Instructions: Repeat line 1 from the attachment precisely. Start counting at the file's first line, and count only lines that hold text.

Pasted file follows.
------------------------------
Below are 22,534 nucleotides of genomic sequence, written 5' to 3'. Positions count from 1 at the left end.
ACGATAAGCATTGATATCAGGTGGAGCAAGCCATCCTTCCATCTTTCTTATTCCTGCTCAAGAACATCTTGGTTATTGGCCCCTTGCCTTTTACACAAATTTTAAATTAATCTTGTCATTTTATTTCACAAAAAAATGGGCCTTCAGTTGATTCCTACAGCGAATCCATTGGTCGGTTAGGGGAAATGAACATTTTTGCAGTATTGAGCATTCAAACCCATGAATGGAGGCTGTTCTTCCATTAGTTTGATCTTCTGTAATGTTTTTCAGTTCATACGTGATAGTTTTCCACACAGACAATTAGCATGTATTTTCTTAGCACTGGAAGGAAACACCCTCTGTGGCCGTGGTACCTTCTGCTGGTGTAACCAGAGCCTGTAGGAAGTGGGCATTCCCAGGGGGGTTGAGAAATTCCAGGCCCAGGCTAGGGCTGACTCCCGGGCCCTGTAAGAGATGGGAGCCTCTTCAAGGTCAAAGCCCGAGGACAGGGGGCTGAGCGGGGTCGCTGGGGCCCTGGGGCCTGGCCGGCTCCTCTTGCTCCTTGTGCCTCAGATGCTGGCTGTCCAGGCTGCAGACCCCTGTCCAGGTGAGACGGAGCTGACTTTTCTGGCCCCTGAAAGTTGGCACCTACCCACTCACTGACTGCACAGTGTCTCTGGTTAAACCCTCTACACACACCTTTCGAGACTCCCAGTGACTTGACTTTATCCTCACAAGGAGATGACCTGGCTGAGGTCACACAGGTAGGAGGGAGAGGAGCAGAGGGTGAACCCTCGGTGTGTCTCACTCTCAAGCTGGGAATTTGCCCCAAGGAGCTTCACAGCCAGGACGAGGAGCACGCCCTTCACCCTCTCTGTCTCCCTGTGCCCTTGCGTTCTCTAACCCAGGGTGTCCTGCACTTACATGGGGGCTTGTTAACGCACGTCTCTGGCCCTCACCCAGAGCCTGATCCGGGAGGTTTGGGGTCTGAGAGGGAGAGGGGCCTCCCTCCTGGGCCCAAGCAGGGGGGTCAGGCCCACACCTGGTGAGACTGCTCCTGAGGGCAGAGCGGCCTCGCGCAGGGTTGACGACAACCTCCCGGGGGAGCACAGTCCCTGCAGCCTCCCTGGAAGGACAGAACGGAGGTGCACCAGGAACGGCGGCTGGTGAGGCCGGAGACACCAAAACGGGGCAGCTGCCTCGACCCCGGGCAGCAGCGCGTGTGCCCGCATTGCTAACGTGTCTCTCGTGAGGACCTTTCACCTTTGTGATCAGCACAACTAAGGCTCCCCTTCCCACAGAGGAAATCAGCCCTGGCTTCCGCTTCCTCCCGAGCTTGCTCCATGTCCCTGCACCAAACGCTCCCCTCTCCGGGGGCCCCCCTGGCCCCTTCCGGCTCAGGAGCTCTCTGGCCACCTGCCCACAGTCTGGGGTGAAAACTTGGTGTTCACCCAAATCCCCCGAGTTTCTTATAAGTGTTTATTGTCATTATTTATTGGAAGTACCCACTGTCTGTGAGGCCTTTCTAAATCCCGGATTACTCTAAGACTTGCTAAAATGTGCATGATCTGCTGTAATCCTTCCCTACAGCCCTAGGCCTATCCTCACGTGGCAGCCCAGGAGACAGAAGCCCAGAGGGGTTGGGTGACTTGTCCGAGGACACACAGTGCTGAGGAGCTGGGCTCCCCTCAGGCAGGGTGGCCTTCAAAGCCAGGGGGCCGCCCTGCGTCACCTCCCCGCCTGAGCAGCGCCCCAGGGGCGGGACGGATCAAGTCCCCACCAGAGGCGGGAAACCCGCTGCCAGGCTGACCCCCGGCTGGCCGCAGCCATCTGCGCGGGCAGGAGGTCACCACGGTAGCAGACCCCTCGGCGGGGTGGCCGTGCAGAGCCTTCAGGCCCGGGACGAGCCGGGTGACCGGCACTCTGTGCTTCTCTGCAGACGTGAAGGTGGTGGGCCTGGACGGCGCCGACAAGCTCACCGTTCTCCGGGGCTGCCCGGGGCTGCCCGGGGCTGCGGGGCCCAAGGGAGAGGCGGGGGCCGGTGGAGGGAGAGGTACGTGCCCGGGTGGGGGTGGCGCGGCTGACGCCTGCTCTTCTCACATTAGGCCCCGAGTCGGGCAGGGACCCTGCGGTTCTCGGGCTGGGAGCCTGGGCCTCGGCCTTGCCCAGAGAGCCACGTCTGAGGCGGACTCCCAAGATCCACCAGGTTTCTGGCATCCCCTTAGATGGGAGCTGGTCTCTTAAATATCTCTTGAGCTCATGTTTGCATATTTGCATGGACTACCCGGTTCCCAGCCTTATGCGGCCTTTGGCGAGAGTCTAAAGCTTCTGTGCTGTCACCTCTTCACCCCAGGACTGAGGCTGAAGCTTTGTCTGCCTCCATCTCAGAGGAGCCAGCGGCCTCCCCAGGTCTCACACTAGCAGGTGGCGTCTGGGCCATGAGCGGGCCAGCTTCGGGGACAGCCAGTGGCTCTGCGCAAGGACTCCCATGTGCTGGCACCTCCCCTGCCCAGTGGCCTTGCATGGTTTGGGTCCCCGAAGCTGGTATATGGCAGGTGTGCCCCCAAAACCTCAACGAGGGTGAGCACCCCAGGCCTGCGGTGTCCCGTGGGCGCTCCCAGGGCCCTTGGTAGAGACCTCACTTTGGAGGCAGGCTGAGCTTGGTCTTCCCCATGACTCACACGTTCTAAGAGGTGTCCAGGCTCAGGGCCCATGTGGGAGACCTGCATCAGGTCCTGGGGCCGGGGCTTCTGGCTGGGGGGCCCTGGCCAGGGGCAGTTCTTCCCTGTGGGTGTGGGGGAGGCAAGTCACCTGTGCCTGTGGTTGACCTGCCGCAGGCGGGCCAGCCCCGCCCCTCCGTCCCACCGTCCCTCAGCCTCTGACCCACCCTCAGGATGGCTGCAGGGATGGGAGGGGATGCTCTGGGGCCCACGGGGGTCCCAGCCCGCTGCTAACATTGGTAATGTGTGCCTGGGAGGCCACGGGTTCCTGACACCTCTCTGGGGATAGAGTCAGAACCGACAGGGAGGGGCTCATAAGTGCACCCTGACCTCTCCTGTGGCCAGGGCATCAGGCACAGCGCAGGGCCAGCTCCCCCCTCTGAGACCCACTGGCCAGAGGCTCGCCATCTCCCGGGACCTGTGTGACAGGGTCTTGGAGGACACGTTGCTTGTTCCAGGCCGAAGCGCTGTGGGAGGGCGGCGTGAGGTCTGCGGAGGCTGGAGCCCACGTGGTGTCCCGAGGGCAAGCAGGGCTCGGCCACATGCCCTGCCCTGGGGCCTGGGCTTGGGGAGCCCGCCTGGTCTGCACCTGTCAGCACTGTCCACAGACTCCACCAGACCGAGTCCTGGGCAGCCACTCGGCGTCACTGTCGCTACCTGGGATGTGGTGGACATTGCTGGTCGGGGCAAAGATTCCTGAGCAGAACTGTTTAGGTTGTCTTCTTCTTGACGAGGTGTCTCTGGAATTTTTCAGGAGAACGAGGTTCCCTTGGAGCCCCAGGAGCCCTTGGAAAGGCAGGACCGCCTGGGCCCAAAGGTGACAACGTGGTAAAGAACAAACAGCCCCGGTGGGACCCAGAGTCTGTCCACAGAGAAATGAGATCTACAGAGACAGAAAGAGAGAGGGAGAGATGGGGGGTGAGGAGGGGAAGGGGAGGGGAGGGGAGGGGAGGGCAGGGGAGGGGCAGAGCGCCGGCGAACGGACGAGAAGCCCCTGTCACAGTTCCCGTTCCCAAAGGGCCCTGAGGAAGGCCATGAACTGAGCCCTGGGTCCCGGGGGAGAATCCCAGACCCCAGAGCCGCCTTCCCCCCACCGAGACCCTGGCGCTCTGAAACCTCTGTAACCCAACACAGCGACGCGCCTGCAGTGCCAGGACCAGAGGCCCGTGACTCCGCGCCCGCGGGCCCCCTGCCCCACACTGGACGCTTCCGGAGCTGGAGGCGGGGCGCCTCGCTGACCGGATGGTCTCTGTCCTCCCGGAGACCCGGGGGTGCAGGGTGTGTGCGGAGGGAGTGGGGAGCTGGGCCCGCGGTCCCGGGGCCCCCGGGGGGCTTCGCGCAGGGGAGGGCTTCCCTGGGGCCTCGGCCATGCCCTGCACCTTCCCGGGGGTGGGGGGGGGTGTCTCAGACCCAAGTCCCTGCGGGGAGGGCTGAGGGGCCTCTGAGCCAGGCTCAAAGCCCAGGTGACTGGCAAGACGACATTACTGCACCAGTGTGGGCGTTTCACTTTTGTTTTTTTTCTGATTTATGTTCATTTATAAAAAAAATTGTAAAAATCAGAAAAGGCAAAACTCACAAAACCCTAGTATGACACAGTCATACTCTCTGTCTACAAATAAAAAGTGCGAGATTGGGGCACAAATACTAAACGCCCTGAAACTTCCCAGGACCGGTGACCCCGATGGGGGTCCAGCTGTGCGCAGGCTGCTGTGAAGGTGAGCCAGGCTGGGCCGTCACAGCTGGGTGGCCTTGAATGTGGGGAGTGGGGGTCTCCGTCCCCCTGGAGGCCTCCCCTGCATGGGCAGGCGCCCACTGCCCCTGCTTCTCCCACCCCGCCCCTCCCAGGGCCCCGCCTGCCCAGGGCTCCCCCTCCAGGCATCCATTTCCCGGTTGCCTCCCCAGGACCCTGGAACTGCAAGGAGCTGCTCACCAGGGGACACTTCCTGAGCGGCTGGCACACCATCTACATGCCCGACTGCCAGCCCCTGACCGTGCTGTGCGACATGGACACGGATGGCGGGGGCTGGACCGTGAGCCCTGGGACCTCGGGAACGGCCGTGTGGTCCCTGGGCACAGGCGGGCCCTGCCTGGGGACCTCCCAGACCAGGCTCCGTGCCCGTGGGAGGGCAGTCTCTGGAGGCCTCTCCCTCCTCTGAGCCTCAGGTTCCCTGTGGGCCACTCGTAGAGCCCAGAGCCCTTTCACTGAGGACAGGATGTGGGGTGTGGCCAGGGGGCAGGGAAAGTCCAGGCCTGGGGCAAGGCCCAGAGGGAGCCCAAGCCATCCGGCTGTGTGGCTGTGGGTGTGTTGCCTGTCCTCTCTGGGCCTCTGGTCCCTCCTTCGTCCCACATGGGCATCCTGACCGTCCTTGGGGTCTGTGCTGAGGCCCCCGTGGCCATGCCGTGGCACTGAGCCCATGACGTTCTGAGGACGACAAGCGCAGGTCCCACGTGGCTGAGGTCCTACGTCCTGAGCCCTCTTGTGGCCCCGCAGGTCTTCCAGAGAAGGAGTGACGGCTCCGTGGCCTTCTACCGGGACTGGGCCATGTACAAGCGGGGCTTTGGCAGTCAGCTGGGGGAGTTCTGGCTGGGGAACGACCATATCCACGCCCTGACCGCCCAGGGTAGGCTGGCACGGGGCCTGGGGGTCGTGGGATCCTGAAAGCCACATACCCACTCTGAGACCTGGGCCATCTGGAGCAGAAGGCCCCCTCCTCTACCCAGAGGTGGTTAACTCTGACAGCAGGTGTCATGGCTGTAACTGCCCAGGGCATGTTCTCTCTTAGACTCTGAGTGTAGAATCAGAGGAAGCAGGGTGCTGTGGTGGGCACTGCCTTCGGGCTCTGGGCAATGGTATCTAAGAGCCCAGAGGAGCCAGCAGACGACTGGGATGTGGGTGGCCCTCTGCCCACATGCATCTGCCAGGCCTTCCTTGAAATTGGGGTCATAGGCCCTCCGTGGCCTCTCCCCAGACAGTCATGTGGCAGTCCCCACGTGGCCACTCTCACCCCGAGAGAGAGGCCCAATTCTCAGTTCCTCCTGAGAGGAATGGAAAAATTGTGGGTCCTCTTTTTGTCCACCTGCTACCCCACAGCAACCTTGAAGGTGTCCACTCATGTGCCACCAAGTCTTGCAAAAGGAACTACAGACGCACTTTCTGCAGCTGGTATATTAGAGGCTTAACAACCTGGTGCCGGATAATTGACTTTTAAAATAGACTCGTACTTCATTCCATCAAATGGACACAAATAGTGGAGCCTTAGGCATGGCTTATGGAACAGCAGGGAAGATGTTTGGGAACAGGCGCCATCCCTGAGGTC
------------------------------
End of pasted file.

Below are 22,534 nucleotides of genomic sequence, written 5' to 3'. Positions count from 1 at the left end.